“Police officer shot” is becoming an all-too-familiar and tragic headline these days. The lenses of psychological science and practice can help unravel the mutual mistrust and skepticism that have led to these attacks.
On Tuesday, Nov. 15, Erlanger “Earl” Turner, professor of psychology at University of Houston-Downtown (UHD), presented at an American Psychological Association (APA) congressional briefing on police-community relations.
Turner’s presentation focused on the psychological impacts of policing on communities of color, specifically on the use of force and stop and frisk on African American and Latino communities. He also discussed differences in perceptions of police among whites versus blacks.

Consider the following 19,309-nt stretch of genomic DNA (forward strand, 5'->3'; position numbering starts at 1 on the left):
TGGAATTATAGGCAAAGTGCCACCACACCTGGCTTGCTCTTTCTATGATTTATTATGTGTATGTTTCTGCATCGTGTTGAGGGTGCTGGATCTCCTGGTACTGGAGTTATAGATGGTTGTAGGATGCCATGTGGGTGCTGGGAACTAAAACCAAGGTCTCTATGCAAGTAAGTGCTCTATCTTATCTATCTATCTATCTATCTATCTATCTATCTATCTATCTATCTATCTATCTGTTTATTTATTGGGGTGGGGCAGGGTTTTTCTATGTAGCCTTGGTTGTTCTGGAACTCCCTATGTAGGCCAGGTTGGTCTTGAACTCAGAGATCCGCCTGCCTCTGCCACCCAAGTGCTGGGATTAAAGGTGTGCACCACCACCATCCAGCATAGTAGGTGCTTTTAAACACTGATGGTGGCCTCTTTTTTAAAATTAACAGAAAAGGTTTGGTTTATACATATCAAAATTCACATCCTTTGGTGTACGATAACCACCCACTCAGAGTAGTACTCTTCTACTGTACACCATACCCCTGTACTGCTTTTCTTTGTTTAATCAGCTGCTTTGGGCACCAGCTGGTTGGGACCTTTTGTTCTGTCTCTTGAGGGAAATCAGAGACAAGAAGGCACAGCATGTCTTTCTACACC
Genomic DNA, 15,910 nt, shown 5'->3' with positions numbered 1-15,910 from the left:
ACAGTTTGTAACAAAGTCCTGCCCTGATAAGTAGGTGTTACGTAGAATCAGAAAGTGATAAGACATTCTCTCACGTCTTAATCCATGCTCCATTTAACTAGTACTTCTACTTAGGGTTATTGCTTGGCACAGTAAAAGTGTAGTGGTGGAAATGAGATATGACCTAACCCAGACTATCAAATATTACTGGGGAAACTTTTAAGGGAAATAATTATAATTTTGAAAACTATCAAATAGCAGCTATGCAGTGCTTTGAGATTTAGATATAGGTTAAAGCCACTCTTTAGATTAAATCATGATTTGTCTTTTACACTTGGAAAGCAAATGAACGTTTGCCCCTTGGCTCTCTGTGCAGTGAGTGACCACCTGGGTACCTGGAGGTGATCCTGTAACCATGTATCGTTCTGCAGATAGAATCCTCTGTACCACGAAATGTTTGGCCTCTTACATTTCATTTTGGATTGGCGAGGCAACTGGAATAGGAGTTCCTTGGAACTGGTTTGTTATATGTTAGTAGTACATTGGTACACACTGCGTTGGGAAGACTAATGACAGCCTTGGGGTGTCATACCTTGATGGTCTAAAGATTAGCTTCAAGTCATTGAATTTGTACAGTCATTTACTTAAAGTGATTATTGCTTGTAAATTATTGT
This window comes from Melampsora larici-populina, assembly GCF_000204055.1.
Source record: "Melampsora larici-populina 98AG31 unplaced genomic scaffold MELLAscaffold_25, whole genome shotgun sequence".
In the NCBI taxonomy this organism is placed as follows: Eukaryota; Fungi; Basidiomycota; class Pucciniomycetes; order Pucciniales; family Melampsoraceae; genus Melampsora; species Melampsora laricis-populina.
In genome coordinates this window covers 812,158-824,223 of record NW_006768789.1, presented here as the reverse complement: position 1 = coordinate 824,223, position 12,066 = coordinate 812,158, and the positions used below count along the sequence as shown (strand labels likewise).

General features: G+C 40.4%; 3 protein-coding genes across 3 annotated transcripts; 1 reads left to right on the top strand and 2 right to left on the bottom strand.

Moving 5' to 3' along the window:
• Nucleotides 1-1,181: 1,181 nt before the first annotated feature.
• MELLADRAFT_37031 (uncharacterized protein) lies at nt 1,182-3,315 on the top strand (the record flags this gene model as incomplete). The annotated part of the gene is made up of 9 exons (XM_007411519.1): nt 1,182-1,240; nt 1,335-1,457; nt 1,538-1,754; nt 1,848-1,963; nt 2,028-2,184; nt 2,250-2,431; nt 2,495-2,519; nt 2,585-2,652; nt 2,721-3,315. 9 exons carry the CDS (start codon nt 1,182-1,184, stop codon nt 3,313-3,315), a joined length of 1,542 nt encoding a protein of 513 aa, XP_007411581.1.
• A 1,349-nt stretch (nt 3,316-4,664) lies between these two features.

The APA took this opportunity to highlight psychology’s contributions in the area of implicit bias, police-community relations and related training and to discuss legislative ideas and offer solutions.
The briefing was co-sponsored by congressional members: Doug Collins (GA), Sheila Jackson Lee (TX), Robin Kelly (IL) and Bobby Scott (VA).